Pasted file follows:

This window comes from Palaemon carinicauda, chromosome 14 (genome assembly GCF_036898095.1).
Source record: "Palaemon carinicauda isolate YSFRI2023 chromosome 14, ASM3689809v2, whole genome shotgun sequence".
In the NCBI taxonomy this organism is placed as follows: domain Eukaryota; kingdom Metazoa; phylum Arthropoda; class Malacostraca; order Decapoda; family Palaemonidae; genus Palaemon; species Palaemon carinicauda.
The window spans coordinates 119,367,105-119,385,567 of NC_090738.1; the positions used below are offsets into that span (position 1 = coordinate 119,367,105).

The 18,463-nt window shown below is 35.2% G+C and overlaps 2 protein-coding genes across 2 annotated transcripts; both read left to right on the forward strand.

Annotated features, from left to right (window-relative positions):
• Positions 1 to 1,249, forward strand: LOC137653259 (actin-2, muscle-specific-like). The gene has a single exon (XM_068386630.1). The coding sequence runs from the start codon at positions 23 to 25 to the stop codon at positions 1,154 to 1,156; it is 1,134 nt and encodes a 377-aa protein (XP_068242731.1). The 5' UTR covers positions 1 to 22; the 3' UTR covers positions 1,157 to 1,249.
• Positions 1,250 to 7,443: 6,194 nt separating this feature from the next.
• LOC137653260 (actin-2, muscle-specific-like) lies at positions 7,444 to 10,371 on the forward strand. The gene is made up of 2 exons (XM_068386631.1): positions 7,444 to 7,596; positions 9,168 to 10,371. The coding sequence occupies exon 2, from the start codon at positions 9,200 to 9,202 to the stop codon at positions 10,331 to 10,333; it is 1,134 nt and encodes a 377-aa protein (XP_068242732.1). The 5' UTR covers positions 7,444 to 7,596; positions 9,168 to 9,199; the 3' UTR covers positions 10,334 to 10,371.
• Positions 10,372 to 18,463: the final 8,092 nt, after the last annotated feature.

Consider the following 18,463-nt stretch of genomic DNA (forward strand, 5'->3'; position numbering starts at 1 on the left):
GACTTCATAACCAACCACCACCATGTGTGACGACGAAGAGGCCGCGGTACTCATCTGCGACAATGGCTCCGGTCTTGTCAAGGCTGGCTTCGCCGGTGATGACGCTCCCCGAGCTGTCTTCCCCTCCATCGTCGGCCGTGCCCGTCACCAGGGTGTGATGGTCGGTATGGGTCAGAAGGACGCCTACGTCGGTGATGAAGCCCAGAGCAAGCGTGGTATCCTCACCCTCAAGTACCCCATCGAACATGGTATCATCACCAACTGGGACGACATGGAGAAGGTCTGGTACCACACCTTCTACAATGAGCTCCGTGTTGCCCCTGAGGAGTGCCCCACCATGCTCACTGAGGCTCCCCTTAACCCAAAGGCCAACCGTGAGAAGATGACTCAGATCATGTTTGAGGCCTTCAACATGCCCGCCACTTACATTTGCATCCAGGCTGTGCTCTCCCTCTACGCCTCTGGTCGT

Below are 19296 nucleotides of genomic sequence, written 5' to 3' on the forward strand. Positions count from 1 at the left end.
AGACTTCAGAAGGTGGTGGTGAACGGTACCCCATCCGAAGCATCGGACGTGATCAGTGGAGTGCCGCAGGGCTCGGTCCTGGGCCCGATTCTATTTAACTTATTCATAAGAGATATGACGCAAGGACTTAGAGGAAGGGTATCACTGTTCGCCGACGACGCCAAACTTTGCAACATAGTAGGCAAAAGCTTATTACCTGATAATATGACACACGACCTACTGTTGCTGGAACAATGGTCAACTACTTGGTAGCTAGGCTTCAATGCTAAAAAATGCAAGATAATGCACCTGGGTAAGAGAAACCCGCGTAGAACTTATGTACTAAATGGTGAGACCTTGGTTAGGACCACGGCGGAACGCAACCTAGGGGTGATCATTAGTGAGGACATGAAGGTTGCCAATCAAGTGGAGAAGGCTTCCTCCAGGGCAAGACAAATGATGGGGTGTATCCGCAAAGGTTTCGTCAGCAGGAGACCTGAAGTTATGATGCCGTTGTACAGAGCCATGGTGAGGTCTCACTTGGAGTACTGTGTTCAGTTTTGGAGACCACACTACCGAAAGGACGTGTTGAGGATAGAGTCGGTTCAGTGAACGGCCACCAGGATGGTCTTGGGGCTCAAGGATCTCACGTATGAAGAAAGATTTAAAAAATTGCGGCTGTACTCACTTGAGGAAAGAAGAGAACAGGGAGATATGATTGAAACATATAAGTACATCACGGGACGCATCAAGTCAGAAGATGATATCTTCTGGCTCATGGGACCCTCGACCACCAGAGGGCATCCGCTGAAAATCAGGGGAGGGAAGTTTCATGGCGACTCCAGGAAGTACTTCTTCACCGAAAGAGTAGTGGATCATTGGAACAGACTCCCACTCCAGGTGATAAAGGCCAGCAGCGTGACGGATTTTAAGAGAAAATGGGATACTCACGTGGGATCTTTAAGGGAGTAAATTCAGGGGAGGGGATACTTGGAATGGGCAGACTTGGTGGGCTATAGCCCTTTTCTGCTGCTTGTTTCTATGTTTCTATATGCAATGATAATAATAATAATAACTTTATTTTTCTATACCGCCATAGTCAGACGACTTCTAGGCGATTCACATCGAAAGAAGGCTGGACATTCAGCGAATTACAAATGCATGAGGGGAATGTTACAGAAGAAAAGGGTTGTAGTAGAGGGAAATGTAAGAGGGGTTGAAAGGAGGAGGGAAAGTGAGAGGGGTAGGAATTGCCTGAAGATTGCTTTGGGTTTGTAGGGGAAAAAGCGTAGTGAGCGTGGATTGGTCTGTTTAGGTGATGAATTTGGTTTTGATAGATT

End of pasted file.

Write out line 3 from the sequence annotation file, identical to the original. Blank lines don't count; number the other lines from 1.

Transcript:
In the NCBI taxonomy this organism is placed as follows: domain Eukaryota; kingdom Metazoa; phylum Arthropoda; class Malacostraca; order Decapoda; family Palaemonidae; genus Palaemon; species Palaemon carinicauda.